Alaska sexual assault laws are getting a much-needed modernization, including updating the 40-year-old definition of consent that made prosecuting rape and sexual assault cases difficult. Under the current law, saying no isn’t enough to prove there wasn’t consent in a rape case and it required victims to show that they used force or threatened force against the perpetrator. That meant people who froze or didn’t fight—a very common response to trauma—were seen as consenting in the eyes of the law. The updated law—which is the work of Reps. Geran Tarr and Sara Rasmussen—strengthens the definition of consent to reflect reality, noting that “lack of consent through words or conduct means there is no consent.” The legislation also tackles several different areas of sexual assault and domestic violence law, including criminalizing rape by fraud (essentially tricking someone into giving their consent by impersonating someone they would give consent to) and tackling the backlog of rape kits. The legislation produced some… less-than-great debates along the way (mostly driven by Reps. David Eastman and Chris Kurka) but ultimately passed both the House and Senate unanimously.
Go deeper via Alaska Beacon: Legislature modernizes 40-year-old definition of consent in sexual assault cases
They repealed laws that had no business being laws in the first place
Speaking about outdated laws, the Legislature passed at least two bills that take aim at laws that had no business being on the books in the first place: Child marriages and the law that allows businesses to pay disabled employees less than minimum wage.
The Legislature is bringing the end to most child marriages with the passage of House Bill 62, which not only eliminates the laws that allow children ages 14 and 15 to get married with court approval (which is usually young girls marrying much older men) but it also puts much higher scrutiny on the remaining allowable child marriages. Yes, the legislation still allows children 16 and 17 get married but it caps the age of the older party to three years older and requires court approval. The legislation passed through the Senate with unanimous approval but passed the House on a final vote of 33-7. The legislation was originally just dealing with the number of marriage witnesses, a measure that sponsor Rep. Matt Claman said is aimed at attracting more destination weddings to the state, but was amended on the House floor earlier this year to eliminate marriages for 14- and 15-year-olds. That measure ran into opposition from extreme-right Republicans, who argued doing so would infringe on religious beliefs. The Senate added heightened scrutiny for the remaining marriages.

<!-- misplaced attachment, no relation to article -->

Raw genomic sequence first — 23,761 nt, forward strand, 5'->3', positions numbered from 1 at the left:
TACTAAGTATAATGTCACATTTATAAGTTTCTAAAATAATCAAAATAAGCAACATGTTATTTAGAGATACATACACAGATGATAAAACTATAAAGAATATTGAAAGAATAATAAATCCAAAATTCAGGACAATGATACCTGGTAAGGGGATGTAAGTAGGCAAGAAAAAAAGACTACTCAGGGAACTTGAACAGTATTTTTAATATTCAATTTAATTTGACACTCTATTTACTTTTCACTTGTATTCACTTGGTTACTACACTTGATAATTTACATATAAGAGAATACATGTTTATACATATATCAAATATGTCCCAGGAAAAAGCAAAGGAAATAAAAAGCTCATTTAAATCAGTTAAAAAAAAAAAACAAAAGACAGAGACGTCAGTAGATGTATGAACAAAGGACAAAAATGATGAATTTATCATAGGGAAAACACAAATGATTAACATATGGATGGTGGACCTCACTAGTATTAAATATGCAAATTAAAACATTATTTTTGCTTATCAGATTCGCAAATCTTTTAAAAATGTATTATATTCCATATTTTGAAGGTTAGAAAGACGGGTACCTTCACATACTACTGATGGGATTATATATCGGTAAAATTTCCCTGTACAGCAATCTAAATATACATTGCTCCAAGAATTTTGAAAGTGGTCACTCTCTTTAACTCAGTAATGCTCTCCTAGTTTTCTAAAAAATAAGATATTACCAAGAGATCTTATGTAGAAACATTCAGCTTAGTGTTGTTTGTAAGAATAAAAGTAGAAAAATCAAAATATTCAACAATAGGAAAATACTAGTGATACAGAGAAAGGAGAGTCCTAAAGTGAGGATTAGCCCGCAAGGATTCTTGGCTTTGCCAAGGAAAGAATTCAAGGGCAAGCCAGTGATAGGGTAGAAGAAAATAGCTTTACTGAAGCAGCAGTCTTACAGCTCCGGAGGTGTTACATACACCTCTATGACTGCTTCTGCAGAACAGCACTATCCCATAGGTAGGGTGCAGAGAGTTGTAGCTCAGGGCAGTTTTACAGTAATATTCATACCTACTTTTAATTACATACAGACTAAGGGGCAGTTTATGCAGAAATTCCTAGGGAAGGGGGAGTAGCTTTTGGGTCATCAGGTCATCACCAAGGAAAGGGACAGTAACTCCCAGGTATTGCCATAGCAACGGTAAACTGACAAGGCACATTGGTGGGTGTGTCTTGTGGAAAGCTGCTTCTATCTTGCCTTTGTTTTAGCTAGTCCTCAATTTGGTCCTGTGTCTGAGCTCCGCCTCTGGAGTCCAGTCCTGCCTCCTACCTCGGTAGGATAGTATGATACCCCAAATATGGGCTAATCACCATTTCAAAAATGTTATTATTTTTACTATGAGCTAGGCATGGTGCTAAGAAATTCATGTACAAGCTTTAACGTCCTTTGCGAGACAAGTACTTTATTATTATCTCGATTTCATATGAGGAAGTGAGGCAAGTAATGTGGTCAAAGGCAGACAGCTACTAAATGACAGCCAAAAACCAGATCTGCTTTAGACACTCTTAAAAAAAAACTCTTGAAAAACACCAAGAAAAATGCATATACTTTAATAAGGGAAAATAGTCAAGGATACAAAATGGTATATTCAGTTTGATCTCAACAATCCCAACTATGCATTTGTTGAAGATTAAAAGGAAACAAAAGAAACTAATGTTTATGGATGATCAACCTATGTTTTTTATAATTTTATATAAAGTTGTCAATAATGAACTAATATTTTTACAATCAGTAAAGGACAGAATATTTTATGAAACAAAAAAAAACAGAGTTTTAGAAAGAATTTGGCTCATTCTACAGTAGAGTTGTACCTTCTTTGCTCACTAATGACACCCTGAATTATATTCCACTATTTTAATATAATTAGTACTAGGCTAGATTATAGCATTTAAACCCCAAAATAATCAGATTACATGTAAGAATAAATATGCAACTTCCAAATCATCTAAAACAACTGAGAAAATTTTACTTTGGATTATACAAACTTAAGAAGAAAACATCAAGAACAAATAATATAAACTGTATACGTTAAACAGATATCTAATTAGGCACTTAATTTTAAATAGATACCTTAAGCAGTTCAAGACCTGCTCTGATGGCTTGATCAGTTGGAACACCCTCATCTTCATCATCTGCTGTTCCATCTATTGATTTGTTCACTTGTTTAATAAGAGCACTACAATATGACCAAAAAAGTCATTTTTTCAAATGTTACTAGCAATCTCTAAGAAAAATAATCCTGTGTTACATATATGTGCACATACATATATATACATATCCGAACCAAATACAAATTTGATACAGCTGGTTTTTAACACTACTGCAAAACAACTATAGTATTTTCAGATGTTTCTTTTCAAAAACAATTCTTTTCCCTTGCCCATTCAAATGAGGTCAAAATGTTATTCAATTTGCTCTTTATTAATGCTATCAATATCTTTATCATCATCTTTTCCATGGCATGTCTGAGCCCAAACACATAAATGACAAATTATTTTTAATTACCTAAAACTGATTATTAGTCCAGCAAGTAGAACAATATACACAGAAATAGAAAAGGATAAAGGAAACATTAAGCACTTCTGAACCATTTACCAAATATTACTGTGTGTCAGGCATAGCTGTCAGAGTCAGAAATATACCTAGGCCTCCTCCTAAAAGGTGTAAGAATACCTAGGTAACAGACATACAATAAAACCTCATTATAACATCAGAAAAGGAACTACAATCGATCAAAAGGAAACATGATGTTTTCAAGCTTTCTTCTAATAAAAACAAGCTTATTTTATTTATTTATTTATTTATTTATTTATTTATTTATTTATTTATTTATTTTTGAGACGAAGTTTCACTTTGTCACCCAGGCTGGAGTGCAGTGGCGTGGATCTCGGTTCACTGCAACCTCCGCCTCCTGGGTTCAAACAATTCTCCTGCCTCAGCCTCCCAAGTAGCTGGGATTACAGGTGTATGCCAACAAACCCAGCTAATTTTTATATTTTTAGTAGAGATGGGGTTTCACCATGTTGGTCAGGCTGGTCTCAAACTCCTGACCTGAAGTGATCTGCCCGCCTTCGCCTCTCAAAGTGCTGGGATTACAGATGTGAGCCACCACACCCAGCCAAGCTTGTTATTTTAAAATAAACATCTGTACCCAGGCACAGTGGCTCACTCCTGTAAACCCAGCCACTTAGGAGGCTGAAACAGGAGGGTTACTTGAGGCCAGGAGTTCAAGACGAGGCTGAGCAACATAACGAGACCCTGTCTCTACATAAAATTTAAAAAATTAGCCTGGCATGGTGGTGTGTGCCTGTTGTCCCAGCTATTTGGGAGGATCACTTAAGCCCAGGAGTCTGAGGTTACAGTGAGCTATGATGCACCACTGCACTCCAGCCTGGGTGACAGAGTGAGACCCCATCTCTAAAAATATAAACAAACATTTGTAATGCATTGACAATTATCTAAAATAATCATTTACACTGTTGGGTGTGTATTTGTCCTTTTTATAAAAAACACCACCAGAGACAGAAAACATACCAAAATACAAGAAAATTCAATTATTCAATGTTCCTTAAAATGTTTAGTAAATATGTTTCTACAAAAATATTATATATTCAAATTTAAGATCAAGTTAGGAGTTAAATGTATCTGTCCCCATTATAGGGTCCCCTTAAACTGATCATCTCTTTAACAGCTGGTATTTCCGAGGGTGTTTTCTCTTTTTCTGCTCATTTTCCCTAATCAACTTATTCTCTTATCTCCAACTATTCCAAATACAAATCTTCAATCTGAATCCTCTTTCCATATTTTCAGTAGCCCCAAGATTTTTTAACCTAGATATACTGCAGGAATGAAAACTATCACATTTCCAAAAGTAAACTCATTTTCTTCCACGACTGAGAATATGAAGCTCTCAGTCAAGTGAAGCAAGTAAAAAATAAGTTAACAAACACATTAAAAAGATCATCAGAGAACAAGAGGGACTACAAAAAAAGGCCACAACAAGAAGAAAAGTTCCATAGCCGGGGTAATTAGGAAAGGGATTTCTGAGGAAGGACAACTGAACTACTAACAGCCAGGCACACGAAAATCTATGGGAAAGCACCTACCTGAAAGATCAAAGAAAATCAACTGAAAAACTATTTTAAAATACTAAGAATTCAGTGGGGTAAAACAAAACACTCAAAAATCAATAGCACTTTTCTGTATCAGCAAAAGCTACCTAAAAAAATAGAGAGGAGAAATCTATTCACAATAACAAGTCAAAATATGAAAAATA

Go deeper via Alaska Beacon: Alaska Legislature votes to limit child marriage
The Legislature also passed Senate Bill 185, which eliminates a provision of the state’s minimum wage law that allows employers to pay employees below minimum wage if the employee “is impaired by physical or mental disability, age or injury.” Backers of the measure called the current law was demeaning with bill sponsor Senate President Peter Micciche writing in his sponsor statement that “They are not second-class citizens, or ‘bargain employees.’ … They should earn what they are worth, with minimum wage as a baseline instead of a wage scale based upon their disability. Employers should not have the option of choosing employees based on a second-class, bargain, below minimum wage rate.” The final votes on the measure were 37-2 in the House and 17-3 in the Senate.
Campaign finance limits die near the finish line